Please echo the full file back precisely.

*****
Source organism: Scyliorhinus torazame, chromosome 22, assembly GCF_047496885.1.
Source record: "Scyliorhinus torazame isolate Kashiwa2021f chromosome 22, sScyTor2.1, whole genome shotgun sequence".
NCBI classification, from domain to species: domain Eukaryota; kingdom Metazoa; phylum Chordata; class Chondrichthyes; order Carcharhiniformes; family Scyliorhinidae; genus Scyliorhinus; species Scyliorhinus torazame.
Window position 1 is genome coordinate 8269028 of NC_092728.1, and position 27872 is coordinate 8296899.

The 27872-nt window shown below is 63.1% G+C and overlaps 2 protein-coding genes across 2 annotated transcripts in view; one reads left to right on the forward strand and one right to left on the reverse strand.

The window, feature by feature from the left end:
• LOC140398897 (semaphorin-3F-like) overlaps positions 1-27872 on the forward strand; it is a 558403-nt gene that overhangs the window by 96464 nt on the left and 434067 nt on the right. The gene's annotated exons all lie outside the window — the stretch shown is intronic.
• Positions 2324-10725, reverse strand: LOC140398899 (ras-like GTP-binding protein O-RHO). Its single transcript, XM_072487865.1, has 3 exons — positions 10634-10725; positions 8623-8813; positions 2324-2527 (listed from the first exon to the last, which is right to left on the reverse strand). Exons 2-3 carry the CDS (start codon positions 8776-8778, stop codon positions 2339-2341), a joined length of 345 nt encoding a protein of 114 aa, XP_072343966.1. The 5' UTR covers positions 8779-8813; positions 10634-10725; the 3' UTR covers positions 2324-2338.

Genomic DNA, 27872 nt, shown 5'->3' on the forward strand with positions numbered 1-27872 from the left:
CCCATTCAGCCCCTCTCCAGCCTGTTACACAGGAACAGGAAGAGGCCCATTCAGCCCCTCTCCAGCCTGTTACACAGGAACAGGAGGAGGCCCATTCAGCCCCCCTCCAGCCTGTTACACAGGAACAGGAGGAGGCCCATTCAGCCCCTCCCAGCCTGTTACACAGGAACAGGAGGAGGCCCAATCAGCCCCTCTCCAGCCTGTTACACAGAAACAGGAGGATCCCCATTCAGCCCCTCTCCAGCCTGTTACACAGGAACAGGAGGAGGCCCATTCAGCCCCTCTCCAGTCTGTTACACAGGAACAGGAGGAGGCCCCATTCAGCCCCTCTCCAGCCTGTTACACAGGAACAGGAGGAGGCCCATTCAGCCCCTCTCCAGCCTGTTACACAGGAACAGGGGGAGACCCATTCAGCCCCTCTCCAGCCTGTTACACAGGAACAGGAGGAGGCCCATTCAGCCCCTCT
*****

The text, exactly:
Source organism: Scyliorhinus torazame, chromosome 22, assembly GCF_047496885.1.
Source record: "Scyliorhinus torazame isolate Kashiwa2021f chromosome 22, sScyTor2.1, whole genome shotgun sequence".
NCBI classification, from domain to species: domain Eukaryota; kingdom Metazoa; phylum Chordata; class Chondrichthyes; order Carcharhiniformes; family Scyliorhinidae; genus Scyliorhinus; species Scyliorhinus torazame.
Window position 1 is genome coordinate 8269028 of NC_092728.1, and position 27872 is coordinate 8296899.

The 27872-nt window shown below is 63.1% G+C and overlaps 2 protein-coding genes across 2 annotated transcripts in view; one reads left to right on the forward strand and one right to left on the reverse strand.

The window, feature by feature from the left end:
• LOC140398897 (semaphorin-3F-like) overlaps positions 1-27872 on the forward strand; it is a 558403-nt gene that overhangs the window by 96464 nt on the left and 434067 nt on the right. The gene's annotated exons all lie outside the window — the stretch shown is intronic.
• Positions 2324-10725, reverse strand: LOC140398899 (ras-like GTP-binding protein O-RHO). Its single transcript, XM_072487865.1, has 3 exons — positions 10634-10725; positions 8623-8813; positions 2324-2527 (listed from the first exon to the last, which is right to left on the reverse strand). Exons 2-3 carry the CDS (start codon positions 8776-8778, stop codon positions 2339-2341), a joined length of 345 nt encoding a protein of 114 aa, XP_072343966.1. The 5' UTR covers positions 8779-8813; positions 10634-10725; the 3' UTR covers positions 2324-2338.

Genomic DNA, 27872 nt, shown 5'->3' on the forward strand with positions numbered 1-27872 from the left:
CCCATTCAGCCCCTCTCCAGCCTGTTACACAGGAACAGGAAGAGGCCCATTCAGCCCCTCTCCAGCCTGTTACACAGGAACAGGAGGAGGCCCATTCAGCCCCCCTCCAGCCTGTTACACAGGAACAGGAGGAGGCCCATTCAGCCCCTCCCAGCCTGTTACACAGGAACAGGAGGAGGCCCAATCAGCCCCTCTCCAGCCTGTTACACAGAAACAGGAGGATCCCCATTCAGCCCCTCTCCAGCCTGTTACACAGGAACAGGAGGAGGCCCATTCAGCCCCTCTCCAGTCTGTTACACAGGAACAGGAGGAGGCCCCATTCAGCCCCTCTCCAGCCTGTTACACAGGAACAGGAGGAGGCCCATTCAGCCCCTCTCCAGCCTGTTACACAGGAACAGGGGGAGACCCATTCAGCCCCTCTCCAGCCTGTTACACAGGAACAGGAGGAGGCCCATTCAGCCCCTCT